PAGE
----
Earlier, we reported that the expression of miR-155 was downregulated in DCs obtained from active BD patients and was involved in cytokine production by DCs [8]. It has also been reported that the expression of miR-155 was increased or decreased in various diseases and was involved in the development of these diseases by regulating autophagy [17, 19, 34, 35]. In view of the aforementioned reports, we next investigated whether miR-155 exerted its effects on cytokine production by DCs via the process of autophagy. To answer this question, an experiment with miR-155 mimic transfection was performed. The results showed that an miR-155 mimic could promote the expression of LC3-II and Beclin-1, which meant that autophagy activity was increased. More importantly, the protein level of P62 was downregulated in DCs after miR-155 mimic was transfected, showing that autophagic degradation was increased. Additionally, miR-155 mimic transfection reduced the production of TNF-α, IL-1β, and IL-6. The autophagy inhibitor, 3-MA, was able to counteract the effects of miR-155 on cytokine production. All these results suggested that autophagy was involved in the effects of miR-155 on cytokine production by DCs.

TAB2 has been reported to be the target of miR-155, and its protein expression level was elevated in DCs derived from active BD patients [8]. It also been reported that TAB2 could bind to Beclin1 or ATG13 to regulate autophagy [36,37,38]. A further experiment was performed to investigate whether miR-155 regulates the process of autophagy through TAB2. The results showed that downregulation of TAB2 could promote the autophagic flux. The expression of TNF-α, IL-6, and IL-1β was decreased after TAB2 was downregulated. Taken together, these data indicate that miR-155 regulates autophagy by controlling the expression of TAB2. Our results are in agreement with previous studies that showed that miR-155 promoted autophagy via a decrease in TAB2 expression, thereby stimulating osteoclast formation [17].

The Akt/mTOR pathway is one of the most common signaling pathways involved in the control of autophagy [39, 40]. Rapamycin, as the inhibitor of mTOR, has been shown to alleviate inflammation of the retina [41]. It has also been reported that the use of this mTOR inhibitor was safe and effective in treating non-infectious uveitis [42,43,44]. In this study, we found that miR-155 could downregulate the phosphorylation level of mTOR and Akt in DCs.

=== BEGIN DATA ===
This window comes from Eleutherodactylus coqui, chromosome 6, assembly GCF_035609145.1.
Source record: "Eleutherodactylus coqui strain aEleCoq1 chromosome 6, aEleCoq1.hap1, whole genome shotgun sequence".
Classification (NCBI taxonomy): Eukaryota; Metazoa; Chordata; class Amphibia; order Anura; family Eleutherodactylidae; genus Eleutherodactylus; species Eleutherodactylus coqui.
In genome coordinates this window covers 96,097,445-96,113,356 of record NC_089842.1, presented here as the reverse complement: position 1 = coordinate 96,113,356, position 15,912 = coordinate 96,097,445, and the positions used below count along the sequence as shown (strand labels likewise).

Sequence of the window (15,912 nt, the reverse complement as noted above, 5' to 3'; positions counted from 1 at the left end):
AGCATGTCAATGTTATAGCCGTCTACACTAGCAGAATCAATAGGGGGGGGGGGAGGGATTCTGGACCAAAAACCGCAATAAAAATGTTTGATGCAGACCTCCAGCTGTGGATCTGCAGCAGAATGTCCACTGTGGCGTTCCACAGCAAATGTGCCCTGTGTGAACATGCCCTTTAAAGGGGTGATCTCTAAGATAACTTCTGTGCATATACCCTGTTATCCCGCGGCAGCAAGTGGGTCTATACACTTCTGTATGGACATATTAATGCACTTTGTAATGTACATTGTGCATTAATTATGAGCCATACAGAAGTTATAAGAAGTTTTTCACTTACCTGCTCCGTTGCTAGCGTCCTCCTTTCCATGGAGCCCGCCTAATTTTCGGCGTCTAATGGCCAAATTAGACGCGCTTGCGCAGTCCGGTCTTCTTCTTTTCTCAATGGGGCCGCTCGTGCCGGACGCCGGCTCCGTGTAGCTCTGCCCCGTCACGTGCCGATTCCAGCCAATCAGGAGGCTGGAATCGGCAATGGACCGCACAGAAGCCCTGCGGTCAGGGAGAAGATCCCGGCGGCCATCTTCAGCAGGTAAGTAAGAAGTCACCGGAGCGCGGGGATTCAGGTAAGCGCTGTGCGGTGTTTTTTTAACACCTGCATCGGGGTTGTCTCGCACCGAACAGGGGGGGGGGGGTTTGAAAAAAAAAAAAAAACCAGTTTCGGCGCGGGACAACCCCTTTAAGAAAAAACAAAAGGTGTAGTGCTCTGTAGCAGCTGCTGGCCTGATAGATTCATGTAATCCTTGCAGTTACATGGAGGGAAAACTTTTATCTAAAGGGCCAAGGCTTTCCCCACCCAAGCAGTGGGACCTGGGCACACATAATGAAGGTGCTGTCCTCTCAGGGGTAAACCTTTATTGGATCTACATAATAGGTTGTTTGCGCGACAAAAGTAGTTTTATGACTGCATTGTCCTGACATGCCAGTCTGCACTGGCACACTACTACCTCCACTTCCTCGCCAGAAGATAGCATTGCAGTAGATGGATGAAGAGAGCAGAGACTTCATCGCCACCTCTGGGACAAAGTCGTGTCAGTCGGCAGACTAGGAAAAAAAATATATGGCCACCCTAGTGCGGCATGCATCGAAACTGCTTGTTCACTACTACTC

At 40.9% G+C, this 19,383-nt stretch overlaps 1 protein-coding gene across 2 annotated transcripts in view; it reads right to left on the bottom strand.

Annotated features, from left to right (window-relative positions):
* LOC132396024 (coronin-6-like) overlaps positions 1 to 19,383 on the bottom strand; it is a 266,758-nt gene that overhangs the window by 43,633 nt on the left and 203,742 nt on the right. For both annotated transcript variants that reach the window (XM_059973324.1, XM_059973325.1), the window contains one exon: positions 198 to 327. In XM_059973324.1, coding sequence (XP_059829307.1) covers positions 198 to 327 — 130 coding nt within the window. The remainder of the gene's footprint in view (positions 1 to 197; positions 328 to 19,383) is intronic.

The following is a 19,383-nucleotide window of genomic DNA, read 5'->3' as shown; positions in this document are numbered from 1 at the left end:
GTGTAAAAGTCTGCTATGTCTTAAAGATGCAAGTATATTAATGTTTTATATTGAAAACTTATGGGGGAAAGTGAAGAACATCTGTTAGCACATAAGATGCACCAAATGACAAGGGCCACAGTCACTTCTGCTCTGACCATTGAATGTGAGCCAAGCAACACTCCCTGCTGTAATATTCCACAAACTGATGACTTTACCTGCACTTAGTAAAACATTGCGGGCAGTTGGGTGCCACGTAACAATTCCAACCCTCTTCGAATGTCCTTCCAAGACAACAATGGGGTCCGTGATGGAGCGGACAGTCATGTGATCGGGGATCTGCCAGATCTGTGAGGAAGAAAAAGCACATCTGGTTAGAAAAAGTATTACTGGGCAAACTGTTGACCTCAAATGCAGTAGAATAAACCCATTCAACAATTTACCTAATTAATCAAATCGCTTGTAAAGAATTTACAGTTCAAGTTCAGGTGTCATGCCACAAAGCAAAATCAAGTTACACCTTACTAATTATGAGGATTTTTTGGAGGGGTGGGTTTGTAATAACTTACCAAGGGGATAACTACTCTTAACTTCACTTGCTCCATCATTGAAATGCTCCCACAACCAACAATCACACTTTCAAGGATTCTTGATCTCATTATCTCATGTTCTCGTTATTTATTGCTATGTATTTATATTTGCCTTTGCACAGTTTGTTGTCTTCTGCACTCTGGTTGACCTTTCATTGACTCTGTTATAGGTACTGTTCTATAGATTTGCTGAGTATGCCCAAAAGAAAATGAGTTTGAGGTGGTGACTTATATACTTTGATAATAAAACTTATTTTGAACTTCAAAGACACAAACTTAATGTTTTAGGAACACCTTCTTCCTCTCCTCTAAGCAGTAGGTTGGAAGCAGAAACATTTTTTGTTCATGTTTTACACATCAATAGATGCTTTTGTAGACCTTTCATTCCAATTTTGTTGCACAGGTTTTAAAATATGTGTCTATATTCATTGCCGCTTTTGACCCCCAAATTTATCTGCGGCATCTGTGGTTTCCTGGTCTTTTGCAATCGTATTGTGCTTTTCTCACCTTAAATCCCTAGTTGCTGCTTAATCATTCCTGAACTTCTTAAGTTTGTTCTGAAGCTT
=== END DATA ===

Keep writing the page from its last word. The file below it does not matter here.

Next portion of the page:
The limitation of our research is that we did not investigate the function of autophagy in other types of uveitis and the detailed mechanisms on how a decreased autophagic degradation results in increased cytokine production. Further experiments are needed to explore the effects of treatment on the function of autophagy in DCs and if the dysfunction of autophagy is a common phenomenon of uveitis.

Conclusions

Collectively, these results show that miR-155 can control the production of cytokines by DCs via the process of autophagy. Our study provides a greater depth of understanding about the mechanism on how miR-155 is involved in the development of BD and provides evidence for the use of autophagy as a potential therapeutic target of uveitis.

Availability of data and materials

The datasets used and/or analyzed during the current study are available from the corresponding author on reasonable request.

Abbreviations

miR:

MicroRNA

BD:

Behcet’s disease

DCs:

Dendritic cells

ATGs:

Autophagy-related gene

PBMCs:

Peripheral blood mononuclear cells

TAB2:

Transforming growth factor β-activated kinase 1-binding protein 2

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Acknowledgements

We thank all the patients and medical staff who generously contributed to this study.

Funding

This work was supported by the Basic Research program of Chongqing (cstc2020jcyj-msxmX0898), Basic Research program of Chongqing (cstc2015jcyjA10112), Natural Science Foundation Major International (Regional) Joint Research Project (grant no. 81720108009), Natural Science Foundation Project of Chongqing (cstc2017shmsA130073), Chongqing Key Laboratory of Ophthalmology (grant no. CSTC, 2008CA5003), Chongqing Science & Technology Platform and Base Construction Program (grant no. cstc2014pt-sy10002), Science and Technology Project Foundation of Chongqing (cstc2016jcyjA0597), and National Natural Science Foundation Project (grant no 81870673).

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LL and Q-YZ conceived and designed the study, performed the experiments and statistical analysis, and drafted the manuscript. L-FQ participated in performing the experiments and revised the manuscript. All authors critically revised the manuscript for important intellectual content and approved its final version. The authors contributed to the final manuscript.

Corresponding author

Correspondence to Liang Liang.

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This study obeyed the tenets of the Declaration of Helsinki and was approved by our Clinical Ethical Research Committee. Written consent was collected from each healthy control and BD patient.

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All participants have approved to publish the data in this manuscript.

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The authors declare that they have no competing interests.

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Liang, L., Zhou, Q. & Feng, L. Decreased microRNA-155 in Behcet’s disease leads to defective control of autophagy thereby stimulating excessive proinflammatory cytokine production. Arthritis Res Ther 23, 135 (2021). https://doi.org/10.1186/s13075-021-02517-8

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Keywords

  • Behcet’s disease
  • Autophagy
  • MicroRNA-155